Friday, 23 March 2012

Borgia Apartments: Sala del Credo


V.  Sala del Credo (Hall of the Creed in the Torre Borgia) (JB 69)
Length: 12,92 m; width: 7,52 m (SV 25).
4. St James the Great and Zechariah.
5. St Matthew and Hosea.
6. St James the Less and Amos.
7. St Philip and Malachi.
8. St Bartholomew and Joel.
9. St Thomas and Daniel.
10. St Simon and Malachi.
Six steps in the thick wall from the Sala delle Arti Liberali lead up into this apartment, and the walls are painted in panels [1897]. It is called the Room of the Creed because the lunettes contain pictures of apostles and prophets each holding a scroll with a verse of the apostles’ creed (SV 25). Sladen notes that in “‘the tower room[s],’ says Ricci, ‘Bernardino (i.e., Pinturicchi) is only seen as a directing influence.’ In each lunette, with its yellow border and many coloured ornaments, is the half-length figure of a Prophet or an Apostle [actually "a prophet and an apostle]” (DBWS 448). Redig de Campos, too, states that Pinturicchio was probably the designer and Antonio da Viterbo the painter of the figures in this room (DRC(b) 104).
 
Page URL: http://commons.wikimedia.org/wiki/File%3AAppartamento_borgia%2C_sala_del_credo%2C_soffitto.jpg
Attribution: [Public domain], via Wikimedia Commons
  
Unlike in the first four apartments, in this one virtually no sign of the original decorations were found except only the barest of traces around the north window [as well as the south one; see below]. Restorers had to devise designs that would harmonise with those of the ceiling and the remains of the old floor tiling. Redecoration involved the use of “skilfully made canvas screens” that left the original walls unaffected in order to enable a fresh examination of possible remnants of decorations in the future (DBWS 432-33).

Transverse in length to the previous room, it has windows to the south (without a cross), north and east. The vaulted ceiling contains twelve lunettes and pendants that rest on pyramidal brackets. The walls [in SV’s time], draped in painted canvass, in light green and gilt network, are copied from the Sala dei Misteri. “Each two lunettes form a square, which is adorned with a border in different coloured figures, foliage and flourishes upon white ground. This decoration remained only over the south window, it is now imitated in the other squares of double lunettes. On two opposite walls are the arms of Alexander VI and Leo XIII . . .” (SV 25). [Volpini’s description about the lunettes forming a square is not clear, perhaps because of changes made since then.]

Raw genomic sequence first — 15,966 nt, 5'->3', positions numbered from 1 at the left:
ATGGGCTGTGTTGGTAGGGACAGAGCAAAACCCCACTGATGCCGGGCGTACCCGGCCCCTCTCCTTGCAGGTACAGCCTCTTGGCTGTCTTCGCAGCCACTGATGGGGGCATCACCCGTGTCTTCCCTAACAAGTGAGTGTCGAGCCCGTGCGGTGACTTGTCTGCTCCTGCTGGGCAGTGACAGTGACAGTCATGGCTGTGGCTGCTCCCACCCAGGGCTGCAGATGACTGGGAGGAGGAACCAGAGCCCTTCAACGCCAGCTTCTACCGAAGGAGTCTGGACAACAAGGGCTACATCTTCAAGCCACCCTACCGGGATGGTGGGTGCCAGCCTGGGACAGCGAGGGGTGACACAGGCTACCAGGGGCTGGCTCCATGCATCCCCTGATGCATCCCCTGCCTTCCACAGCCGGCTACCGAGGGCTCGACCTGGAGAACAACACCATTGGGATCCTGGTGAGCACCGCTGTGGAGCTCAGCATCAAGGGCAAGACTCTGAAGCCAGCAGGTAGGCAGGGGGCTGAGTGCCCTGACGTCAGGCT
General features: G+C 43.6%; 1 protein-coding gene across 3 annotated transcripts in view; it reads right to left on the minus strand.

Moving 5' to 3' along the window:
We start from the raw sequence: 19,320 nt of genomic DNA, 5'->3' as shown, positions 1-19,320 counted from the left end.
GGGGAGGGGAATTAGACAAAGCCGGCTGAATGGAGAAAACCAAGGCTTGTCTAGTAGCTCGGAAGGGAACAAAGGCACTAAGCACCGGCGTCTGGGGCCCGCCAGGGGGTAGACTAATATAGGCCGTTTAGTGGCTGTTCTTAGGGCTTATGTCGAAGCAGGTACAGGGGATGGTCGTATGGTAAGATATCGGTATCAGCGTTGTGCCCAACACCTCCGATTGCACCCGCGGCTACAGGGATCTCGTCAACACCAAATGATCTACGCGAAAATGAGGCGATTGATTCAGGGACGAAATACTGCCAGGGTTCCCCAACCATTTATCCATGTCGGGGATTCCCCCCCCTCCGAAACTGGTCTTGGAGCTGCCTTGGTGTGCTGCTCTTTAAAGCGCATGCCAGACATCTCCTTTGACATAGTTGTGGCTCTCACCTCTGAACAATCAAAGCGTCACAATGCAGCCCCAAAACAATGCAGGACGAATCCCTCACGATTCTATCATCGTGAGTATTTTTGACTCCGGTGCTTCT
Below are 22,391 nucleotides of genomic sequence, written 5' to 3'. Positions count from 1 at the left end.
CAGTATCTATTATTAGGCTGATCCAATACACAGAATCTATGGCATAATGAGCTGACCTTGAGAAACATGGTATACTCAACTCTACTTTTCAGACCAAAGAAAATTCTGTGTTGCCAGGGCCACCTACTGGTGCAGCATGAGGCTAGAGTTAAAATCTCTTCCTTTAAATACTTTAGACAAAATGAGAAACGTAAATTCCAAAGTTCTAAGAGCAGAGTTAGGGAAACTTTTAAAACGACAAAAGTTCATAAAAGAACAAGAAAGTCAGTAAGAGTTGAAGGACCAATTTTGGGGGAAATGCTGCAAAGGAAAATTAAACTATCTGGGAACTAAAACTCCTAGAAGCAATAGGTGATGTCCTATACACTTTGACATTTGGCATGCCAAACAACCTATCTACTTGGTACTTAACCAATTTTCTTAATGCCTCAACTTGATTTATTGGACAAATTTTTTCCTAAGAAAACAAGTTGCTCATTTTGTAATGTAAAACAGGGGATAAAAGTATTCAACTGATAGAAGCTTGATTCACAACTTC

The cornice, on brackets, is “marbleised”. The window recesses show traces of high-quality decoration that may have been retouched. Each window has two seats of marble slabs with sculptured supports, one free and the other set into the parapet (SV 25-26.

The words “Alexander Borgia Valentin. PP. VI.” are engraved on the marble architrave of the opposite door. A shield in the centre of the vault carries the legend “Alexander Borgia PP. VI fundavit”, and two roundels display his arms radiant. The remainder of the ceiling is decorated with a meandering garland that originates from the lateral pendants of the vault. It runs up to entwine the Borgia devices in arabesque circlets and rhombuses. Trophies are represented in the triangles of the pendants (SV 26).


Paul Letarouilly, Le Vatican, 1882
 Above: An example of the ceiling vault design

The lunettes depict apostles and prophets (SV 26). Sladen provides the following background: “According to a Mediaeval legend, the Creed was composed by the Apostles before they separated to preach the Gospel throughout all the world, each writing an article. So to each is attributed his own verse, which is inscribed on broad, fluttering streamers. Ricci says that they were painted by the same hand as the Grammar and the Sibyls” (DBWS 448).



1. St Peter and Jeremiah.
2. St John and David.
3. St Andrew and Isaiah.
4. St James the Great and Zechariah.
5. St Matthew and Hosea.
6. St James the Less and Amos.
7. St Philip and Malachi.
8. St Bartholomew and Joel.
9. St Thomas and Daniel.
10. St Simon and Malachi.
11. St Thaddeus and Zechariah.
12. St Matthias and Abdias (Obadiah).
(Malachi and Zechariah are repeated in this list. The Italian Wikipedia list in the article on the Borgia Apartments is the same. I was unable to trace any other lists for comparison.)

To the left of the entrance door are 1) St Peter and Jeremiah; and 2) St John and David. Opposite the entrance are 3) St Andrew and Isaiah; 4) St James the Great and Zechariah; 5) St Matthew and Hosea; 6) St James the Less and Amos. To the right of the entrance are 7) St Philip and Malachi; 8) St Bartholomew and Joel. Over the entrance are 9) St Thomas and Daniel; 10) St Simon and Malachi [repetition?]; 11) St Thaddeus and Zechariah [repetition?]; 12) St Matthias and Abdias (Obadiah). All the work in this room is believed to be by Benedetto Bonfilio [Bonfigli], done after Pinturicchio’s designs (SV 26-27). 
See also http://www.ornamentalist.net/2009_09_01_archive.html for two outstanding photos of the ceiling vault of this apartment.
Sources:

DBWS:   Douglas Brooke Wheelton Sladen: The Secrets of the Vatican, London: Hurst and Blackett, 1907. http://en.wikisource.org/wiki/The_Secrets_of_the_Vatican


DRC(b):    D Redig de Campos: “The Apostolic Palace”, in The Vatican: Spirit and Art of Christian Rome. Edited by John Daley. Metropolitan Museum of Modern Art, New York; Harry N. Abrams Publishers, New York, 1982.


SV:   Salvatore Volpini: Description of the Borgia Apartments Restored in the Vatican Palace (1897). Vatican Press: Rome. 1897.


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